Army colonel in Guinea says government dissolved, borders closed

Army colonel in Guinea says government dissolved, borders closed
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An army colonel announced Sunday that Guinea’s government had been dissolved and the country’s borders temporarily closed, in an apparent coup d’etat against President Alpha Conde.

"We are going to rewrite a constitution together," Col. Mamadi Doumbouya said in a televised announcement, accompanied by a handful of other military officials, according to Reuters.

The mutinous officials dubbed themselves the "The National Committee of Gathering and Development," the Associated Press reported

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Hours earlier, gunfire broke out near the presidential palace in the West African country’s capital, Conakry, though Guinea’s defense ministry said the attack had been repelled, Reuters noted.

Videos circulated online of Conde in custody, though several news reports said reporters could not verify whether the depictions were accurate. Reuters noted it was still uncertain if the country had completely fallen to military officials.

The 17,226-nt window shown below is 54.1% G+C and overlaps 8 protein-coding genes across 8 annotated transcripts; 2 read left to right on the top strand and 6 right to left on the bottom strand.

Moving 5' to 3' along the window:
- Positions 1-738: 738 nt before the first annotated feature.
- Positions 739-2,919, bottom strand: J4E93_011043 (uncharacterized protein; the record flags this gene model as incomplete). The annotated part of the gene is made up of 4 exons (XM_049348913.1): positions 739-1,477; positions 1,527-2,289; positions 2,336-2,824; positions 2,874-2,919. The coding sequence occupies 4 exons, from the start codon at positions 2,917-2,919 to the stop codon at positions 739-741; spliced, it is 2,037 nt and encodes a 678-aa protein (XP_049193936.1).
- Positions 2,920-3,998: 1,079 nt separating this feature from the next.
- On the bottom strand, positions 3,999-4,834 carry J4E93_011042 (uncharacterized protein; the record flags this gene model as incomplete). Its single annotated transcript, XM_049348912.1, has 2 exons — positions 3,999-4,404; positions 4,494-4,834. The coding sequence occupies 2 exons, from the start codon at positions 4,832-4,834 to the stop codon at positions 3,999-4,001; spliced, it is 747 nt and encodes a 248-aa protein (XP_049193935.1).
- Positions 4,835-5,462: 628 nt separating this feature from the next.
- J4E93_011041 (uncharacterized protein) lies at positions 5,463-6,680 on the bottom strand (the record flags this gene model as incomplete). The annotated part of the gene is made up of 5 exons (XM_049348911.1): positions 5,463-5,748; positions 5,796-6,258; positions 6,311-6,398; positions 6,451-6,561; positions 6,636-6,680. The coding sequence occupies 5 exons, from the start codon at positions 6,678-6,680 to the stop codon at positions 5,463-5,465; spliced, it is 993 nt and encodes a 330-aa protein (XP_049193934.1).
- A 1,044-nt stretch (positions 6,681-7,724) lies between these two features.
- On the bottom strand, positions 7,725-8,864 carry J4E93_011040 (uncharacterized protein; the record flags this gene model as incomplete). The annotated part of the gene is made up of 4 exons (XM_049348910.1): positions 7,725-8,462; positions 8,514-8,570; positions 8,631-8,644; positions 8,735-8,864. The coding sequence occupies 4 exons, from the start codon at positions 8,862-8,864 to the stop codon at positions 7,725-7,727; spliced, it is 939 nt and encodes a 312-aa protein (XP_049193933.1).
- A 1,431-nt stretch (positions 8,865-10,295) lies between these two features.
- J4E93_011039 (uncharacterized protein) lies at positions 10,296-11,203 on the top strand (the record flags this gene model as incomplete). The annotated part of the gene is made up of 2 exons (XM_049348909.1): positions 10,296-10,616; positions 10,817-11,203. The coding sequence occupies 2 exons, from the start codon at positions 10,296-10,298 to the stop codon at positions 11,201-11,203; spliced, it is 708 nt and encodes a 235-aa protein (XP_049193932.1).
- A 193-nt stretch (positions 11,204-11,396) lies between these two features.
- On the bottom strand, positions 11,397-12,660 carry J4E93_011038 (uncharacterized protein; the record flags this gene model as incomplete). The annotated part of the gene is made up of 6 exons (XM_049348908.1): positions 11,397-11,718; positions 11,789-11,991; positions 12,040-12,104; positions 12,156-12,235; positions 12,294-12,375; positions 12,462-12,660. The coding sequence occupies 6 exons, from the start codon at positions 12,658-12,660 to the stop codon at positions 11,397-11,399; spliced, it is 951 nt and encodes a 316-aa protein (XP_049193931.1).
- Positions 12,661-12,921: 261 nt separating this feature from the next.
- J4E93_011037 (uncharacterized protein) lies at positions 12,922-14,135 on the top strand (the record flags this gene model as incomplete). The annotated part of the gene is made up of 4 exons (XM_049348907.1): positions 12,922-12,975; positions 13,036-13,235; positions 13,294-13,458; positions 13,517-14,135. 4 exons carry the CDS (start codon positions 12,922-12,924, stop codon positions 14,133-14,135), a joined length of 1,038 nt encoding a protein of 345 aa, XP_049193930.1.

Conde, who was re-elected for a third term last October, saw his popularity fall and public anger grow following his last election, when a constitutional change was enacted allowing him to extend his term limits, according to Reuters.

Doumbouya argued that aspects of the country had stopped progressing, prompting a necessary change.

“If you see the state of our roads, if you see the state of our hospitals, you realize that after 72 years, it’s time to wake up,” Doumbouya said, according to the AP. “We have to wake up.”

Members of the international community quickly voiced their opposition to the abrupt dissolution of the government.

“I am personally following the situation in Guinea very closely. I strongly condemn any takeover of the government by force of the gun and call for the immediate release of President Alpha Conde,” United Nations Secretary-General António Guterres tweeted on Sunday.